Dechenling House – A Tibetan Retreat

By Farman Naushad (Editor, Culture Section)

 

Food: 2.8/5

Ambience: 3/5

Value for money: Off the chart.

How to get there: Hop on to the Yellow Line of the metro and get off at Vidhan Sabha Metro Station. Take an auto/riskshaw thereon.

A quest to have apple beer, led my friends and I on a journey to find a particular restaurant in the Tibetan refugee colony near Majnu ka Tilla. And this in turn led us to this small rooftop restaurant called the Dechenling House. Situated near the banks of Yamuna, this restaurant is nestled between other low key buildings, but yet not hard to find. At first sight, curiosity led us to enter the Dechenling House. Climbing a rather concealed flight of stairs brought us out into the rooftop which was designed to give the customers a sense of retreat.Open aired, with Tibetan flags and posters of ‘Free Tibet’ adorning the skyline, one seems to have entered a different world on its own. One can’t tell if the slightly dilapidated appearance is accidental or meant to add to the ambiance.

Famished as we were, we quickly chose a hut-like cabin to sit-in and asked for the menu (Yes, you read it right. The cabins were designed to resemble huts, or actually, shacks.) – and our lack of knowledge on Tibetan cuisine was very evident. But with the due help of the waiter (and the manager and the cashier), we finally decided to choose the items that we wanted, after much ado.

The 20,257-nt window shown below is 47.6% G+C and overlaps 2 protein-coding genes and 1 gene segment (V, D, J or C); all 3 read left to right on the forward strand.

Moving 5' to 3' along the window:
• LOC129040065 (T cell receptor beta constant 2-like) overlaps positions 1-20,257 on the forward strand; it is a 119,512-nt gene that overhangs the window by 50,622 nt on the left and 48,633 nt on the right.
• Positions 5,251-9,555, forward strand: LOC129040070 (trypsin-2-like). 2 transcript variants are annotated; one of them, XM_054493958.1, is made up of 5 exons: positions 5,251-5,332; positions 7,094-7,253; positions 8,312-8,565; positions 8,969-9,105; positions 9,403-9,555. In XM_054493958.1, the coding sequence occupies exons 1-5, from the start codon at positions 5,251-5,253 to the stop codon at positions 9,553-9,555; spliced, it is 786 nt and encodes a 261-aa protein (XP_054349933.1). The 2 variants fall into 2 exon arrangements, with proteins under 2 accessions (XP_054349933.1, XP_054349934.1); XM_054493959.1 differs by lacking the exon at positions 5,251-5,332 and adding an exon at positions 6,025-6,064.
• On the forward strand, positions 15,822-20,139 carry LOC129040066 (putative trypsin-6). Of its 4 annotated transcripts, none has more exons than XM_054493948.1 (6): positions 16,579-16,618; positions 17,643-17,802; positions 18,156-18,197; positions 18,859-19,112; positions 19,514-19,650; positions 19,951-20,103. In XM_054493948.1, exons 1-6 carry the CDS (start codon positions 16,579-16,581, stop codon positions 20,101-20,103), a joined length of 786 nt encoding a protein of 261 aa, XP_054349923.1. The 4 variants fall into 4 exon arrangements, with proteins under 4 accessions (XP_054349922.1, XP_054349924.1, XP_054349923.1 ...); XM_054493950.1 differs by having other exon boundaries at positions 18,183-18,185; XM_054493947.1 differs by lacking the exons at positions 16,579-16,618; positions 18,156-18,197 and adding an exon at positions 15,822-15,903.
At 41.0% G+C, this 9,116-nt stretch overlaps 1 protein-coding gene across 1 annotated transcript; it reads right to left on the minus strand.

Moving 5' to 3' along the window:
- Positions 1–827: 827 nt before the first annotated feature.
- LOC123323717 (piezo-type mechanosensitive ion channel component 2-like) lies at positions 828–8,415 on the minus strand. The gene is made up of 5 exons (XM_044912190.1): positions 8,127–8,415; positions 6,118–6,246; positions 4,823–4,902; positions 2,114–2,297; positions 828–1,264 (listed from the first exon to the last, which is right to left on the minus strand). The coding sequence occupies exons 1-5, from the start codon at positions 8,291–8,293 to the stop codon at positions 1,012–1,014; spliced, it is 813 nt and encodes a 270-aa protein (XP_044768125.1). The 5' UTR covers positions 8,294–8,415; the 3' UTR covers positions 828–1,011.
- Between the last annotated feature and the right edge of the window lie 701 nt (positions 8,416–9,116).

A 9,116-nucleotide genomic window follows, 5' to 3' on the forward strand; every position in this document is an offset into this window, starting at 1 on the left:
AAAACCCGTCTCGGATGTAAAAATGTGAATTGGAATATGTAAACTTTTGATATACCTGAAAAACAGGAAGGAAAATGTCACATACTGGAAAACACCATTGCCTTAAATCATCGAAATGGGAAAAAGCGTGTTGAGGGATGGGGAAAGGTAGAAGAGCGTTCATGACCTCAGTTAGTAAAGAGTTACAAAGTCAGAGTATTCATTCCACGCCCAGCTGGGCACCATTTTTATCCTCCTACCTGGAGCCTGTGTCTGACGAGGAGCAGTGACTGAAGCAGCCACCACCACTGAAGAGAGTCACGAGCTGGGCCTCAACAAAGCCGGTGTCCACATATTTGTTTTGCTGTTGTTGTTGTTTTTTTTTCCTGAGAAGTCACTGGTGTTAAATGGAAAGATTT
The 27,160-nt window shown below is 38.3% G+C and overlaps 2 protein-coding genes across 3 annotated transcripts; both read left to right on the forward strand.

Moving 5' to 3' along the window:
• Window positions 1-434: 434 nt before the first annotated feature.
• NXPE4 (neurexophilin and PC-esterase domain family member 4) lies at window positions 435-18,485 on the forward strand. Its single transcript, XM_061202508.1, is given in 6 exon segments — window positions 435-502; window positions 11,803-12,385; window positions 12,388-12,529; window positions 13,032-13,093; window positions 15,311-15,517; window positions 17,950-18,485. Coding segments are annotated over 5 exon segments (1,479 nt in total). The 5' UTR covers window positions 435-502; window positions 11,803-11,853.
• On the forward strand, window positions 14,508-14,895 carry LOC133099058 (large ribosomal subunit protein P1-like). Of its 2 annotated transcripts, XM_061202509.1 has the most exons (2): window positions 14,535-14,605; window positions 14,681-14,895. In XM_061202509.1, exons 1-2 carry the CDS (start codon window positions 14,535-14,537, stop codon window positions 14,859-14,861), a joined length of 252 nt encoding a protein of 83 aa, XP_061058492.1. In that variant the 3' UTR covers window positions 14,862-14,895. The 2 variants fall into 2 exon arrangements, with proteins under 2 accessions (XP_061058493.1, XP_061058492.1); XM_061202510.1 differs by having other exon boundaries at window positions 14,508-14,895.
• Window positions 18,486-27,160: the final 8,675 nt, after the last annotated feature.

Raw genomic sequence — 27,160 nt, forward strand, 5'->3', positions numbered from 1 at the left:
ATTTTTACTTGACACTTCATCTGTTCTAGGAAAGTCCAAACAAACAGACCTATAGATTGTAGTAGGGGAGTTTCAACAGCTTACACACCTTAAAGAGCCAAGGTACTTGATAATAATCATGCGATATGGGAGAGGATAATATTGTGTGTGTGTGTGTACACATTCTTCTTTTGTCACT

We started off by ordering a serving of vegetarian Thenthuk, which is basically a version of ‘pull’ noodles cooked in broth with vegetables. Full of flavour; very, very light. Next, we ordered, both, vegetarian and chicken Thukpas – which is a typical Tibetan noodle soup, traditionally a dinner dish, often served spicy. Being a chicken-biased person that I am, I found the chicken Thukpa slightly better than its vegetarian counterpart, but the vegetarian version was about as good.

The best part about Tibetan cuisine would be that the food is very light and you definitely don’t see oil floating on top which is a plus for all those living in hostels or PGs away from home, and have to eat the unhealthy food served to them. Another point to be noted here is that this place is surrounded by students given its proximity with the University of Delhi’s North Campus. While Tibetan cuisine largely serves to cater to a mild palate, some dishes are best served hot (like the Thukpa)! The next best about this place is that the servings were huge and the prices were low (while you may go on to question the quality here, I must say that we didn’t have any trouble with the food that we had).

What didn’t go down well with us is that it wasn’t as tidy a place as you’d  want it to be. And, Dechenling House, in case you read this, do keep in mind to modify your menu. Do put in the description of the food you serve, or train your waiters to do so. It may not be the best you have had, but the food at Dechenling House is definitely worth a try. Although, may I suggest that you visit this place on a day that you feel adventurous.

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